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(T.D. 49646). The court stated it had no intention of so holding and, therefore, held that the dutiable values were the list prices at which the merchandise was freely offered for sale.

Spearing, in exhibit 6, alleges that he acquired the merchandise in these cases from various auction houses, antique dealers, secondhand shops, and junk dealers in England. As he himself is an antique dealer, there is no adequate showing that his personal method of sending goods to the United States on consignment is in the ordinary course of trade” and consistent with the practices in England, at the time of exportation, by the other antique dealers. The requirement of the statute under consideration is not met where appellant fails to show the ordinary course of trade of the other antique dealers 23 provided for in section 402(f) (2), supra.

The court in R. J. Saunders & Co. Inc. v. United States, 55 Cust. Ct. 666, Reap. Dec. 11099 (decided November 8, 1965, and not appealed), stated that,

* * * It has likewise not been established that other dealers or manufacturers of similar merchandise did not freely offer or sell their product for exportation to the United States. * * *

The foregoing law is applicable to the situation in the instant case. Note also Hudson Shipping Co., Inc. v. United States, 43 CCPA 19, C.A.D. 604.

In a case involving importations of secondhand articles of the variety commonly called bric-a-brac, composed of brass, porcelain, glass wood, marble, etc., and consisting of such items as chandeliers, statues. sconces, candelabras, plaques, frames, inkstands, and the like, the court, in Renee Antiques, Inc., et al v. United States, 56 Cust. Ct. —, Reap. Dec. 11151 (decided March 2, 1966), stated: “It was incumbent upon plaintiffs to show not the manner in which they bought, but the manner in which such or similar merchandise was sold or offered for sale to all purchasers. As to this proof which the statute requires for a showing of export value (same amended statute as here involved), the record is silent.” In the case at bar, it was not incumbent upon plaintiff to show the manner in which they obtained the merchandise (on consignment) but the manner in which such or similar merchandise was sold or offered for sale to all purchasers, or the manner in which such or similar merchandise was shipped on consignment by other antique dealers in England for exportation to the United States, at the time of exportation.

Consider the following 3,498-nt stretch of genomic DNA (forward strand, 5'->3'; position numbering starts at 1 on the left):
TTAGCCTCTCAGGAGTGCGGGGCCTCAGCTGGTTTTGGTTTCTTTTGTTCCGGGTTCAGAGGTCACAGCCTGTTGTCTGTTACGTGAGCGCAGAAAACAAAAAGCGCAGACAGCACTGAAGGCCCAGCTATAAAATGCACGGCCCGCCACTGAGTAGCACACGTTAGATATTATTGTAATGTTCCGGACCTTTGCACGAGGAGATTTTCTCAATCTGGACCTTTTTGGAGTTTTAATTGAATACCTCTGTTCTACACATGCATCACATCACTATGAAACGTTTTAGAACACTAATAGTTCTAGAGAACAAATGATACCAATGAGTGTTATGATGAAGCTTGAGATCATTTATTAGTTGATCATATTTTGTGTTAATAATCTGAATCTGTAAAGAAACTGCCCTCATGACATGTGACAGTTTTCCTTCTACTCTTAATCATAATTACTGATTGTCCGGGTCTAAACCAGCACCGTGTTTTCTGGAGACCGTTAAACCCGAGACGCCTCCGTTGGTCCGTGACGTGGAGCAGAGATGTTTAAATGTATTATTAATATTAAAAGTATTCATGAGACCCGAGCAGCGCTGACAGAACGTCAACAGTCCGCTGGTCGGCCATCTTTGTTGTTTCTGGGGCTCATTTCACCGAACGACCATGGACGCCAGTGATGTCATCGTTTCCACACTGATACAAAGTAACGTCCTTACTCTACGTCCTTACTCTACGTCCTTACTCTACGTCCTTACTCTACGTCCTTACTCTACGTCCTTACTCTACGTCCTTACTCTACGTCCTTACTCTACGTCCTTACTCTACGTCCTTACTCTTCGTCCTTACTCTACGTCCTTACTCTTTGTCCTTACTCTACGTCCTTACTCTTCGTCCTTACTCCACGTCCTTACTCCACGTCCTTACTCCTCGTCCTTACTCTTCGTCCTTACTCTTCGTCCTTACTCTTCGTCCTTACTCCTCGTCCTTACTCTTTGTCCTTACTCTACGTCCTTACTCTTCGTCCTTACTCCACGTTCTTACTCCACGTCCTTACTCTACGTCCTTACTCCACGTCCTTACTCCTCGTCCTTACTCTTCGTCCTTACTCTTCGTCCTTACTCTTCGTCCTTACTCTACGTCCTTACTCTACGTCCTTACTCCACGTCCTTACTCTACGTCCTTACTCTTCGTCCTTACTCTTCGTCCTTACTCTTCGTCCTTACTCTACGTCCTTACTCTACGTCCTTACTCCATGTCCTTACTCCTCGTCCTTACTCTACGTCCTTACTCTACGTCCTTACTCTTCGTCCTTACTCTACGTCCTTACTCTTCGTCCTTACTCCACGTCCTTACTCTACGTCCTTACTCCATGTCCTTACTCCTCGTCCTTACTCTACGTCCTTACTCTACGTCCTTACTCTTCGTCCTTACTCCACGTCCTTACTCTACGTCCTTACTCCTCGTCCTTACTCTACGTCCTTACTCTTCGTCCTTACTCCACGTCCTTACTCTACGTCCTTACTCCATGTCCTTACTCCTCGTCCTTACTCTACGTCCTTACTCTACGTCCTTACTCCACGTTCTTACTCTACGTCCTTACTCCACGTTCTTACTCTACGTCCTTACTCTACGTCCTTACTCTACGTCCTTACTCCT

On the record, plaintiff failed to make out a prima facie case. The record does not contain evidence suflicient to establish the claimed export value for the imported merchandise or evidence to overcome the presumptively correct United States value found by the appraiser.

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I find the following facts upon the record presented:

1. That the merchandise consists of used and/or antique household goods, furniture, and bric-a-brac, exported from the Isle of Wight, England, between November 20, 1959, and February 11, 1961.

2. That said merchandise was shipped on consignment basis to three auction houses in the United States, for sale by them at auction.

3. That the auction houses were to retain 25 percent of the gross selling price realized at the auction sales, together with expenses and customs fees which they advanced.

4. That said merchandise was entered at the unit prices stated in the packing lists in each case (considered as invoices), which enumerated the individual items claimed as the export value, as defined in section 402(b) of the Tariff Act of 1930, as amended by the Customs Simplification Act of 1956, T.D. 54165.

5. That said merchandise was appraised on the basis of United States value, as defined in section 402(c) of said amended act, at the unit prices stated in said packing lists (considered as invoices), plus 40 percent, packed.

6. That the prices stated in the said packing lists (considered as invoices) were not the prices at which such or similar merchandise was freely offered for sale or sold to all purchasers at wholesale in the ordinary course of trade.

I find as conclusions of law upon the record presented :

1. That the plaintiff has failed to make out a prima facie case on the basis of its claimed export value.

2. That the presumptively correct appraised values on the basis of United States value have not been overcome.

3. That United States value, as defined in section 402(c) of the Tariff Act of 1930, as amended by the Customs Simplification Act of 1956, T.D. 54165, is the proper basis for the determination of the value of the merchandise here involved.